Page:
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Peter Serkin

Discussion in 'Pianists' started by pianolady, May 4, 2009.

  1. pianolady

    pianolady Monica Hart, Administrator Staff Member Piano Society Artist

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    I saw Peter Serkin perform a concert this afternoon. I have certainly heard of him before, but have never seen him or heard any of his recordings. His program was a little short – started at 3:00 and even with an intermission we were on our way home by 5:45.

    This was the program:

    1. Bull – Ut, re, mi, fa, sol, la

    2. Debussy – Six épigraphes antiques

    3. J. S. Bach – Suite in C minor for Lute Cembalo, BWV 997

    He played with music on the stand for the entire first half.

    Intermission

    4. Brahms – Variations and Fugue on a Theme by Handel, Op. 24

    Played all by memory.


    I have nothing bad to say about his playing, but the first half of the concert was a little boring. There just wasn’t enough contrast in the pieces. I know what you’re thinking – “no contrast between Debussy and Bach?!” Well, what I mean is the first piece; the John Bull piece was interesting for about the first minute and then I spaced out. Then came the six Debussy pieces and although they were each lovely pieces, they altogether were sleep-inducing. I heard snoring all around me! So much so that I got the giggles and silently struggled to keep my composure. And the same thing happened throughout the Bach pieces.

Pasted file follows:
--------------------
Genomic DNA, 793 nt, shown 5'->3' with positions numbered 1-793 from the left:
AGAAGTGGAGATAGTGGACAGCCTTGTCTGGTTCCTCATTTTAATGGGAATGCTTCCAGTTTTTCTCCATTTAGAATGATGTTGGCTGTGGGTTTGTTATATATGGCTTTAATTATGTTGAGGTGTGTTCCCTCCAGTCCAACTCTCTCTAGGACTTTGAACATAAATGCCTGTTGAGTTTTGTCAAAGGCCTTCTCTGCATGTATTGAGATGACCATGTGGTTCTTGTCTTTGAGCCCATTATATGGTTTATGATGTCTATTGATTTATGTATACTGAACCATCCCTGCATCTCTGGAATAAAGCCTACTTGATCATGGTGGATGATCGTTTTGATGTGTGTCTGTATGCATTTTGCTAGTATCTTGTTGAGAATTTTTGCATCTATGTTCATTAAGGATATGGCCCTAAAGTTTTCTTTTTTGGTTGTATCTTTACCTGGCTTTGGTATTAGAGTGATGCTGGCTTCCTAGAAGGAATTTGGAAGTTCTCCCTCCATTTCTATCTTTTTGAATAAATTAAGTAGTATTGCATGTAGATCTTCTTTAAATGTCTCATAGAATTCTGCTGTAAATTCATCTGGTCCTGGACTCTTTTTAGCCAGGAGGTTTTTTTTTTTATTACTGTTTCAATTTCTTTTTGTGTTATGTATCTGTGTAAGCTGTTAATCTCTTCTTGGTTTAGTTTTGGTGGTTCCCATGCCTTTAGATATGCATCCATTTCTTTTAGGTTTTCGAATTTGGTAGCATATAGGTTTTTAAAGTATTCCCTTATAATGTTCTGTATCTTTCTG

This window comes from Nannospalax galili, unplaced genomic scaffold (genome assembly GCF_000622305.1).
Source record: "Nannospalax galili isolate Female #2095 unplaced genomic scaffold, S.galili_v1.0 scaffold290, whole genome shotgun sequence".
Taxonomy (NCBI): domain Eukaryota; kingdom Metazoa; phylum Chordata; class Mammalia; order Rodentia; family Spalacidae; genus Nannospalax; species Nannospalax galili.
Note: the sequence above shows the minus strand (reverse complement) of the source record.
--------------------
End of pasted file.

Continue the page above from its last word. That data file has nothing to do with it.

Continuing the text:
After intermission came the Brahms. This was definitely more interesting and I think everybody stayed awake. During the first half of the concert I wondered if Serkin could play anything louder than mf, and he proved that he could with these variations. They were long – lasting about 40 minutes, but they were very nice. I liked them.

    For the encore, he played three pieces. 1. Chopin – Etude Op. 25, no. 9. He ripped this off like it was nothing. Really nice!

    2. A piece I did not know, but liked a lot. If anyone reading this knows, please chime in.

    3. Schubert – Moment Musical Op. 94, no.3. Sounded perfect to me. The encore was the best part of the concert, I think.

    As far a technique goes, he did one thing that baffles me. He sometimes shook his finger when he pressed down on certain keys. Almost like he was trying to coax some vibrato out of the piano. Now, we all know that isn’t possible. Once the hammer strikes the strings - that’s it. Nothing more can be done to affect the sound. Also, it seems to me that this wastes some energy and could also lead to tension problems. Unless - and this just hit me – this is how he prevents tension. Hmmm….I dunno, maybe I’m wrong about all this. Or maybe it’s just something he does instinctively. Again, if anyone has any other ideas about this, please chime in.

    One more thing – he wore a black suit, including a black vest, white shirt, and red tie.
     
  2. bclever

    bclever New Member

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    Excellent review Monica. We heard a rumor that Serkin had a plane to catch after the show,
    hence the shorter program and compressed intermission. By the way, the second encore piece
    was Brahms' Intermezzo in C Major, Op. 119, No. 3. It's kind of funny that he played three
    encores because I sort of got the feeling (and so did my partner) that the audience was really
    ready to let him go without any encores. :)
     
  3. s_winitsky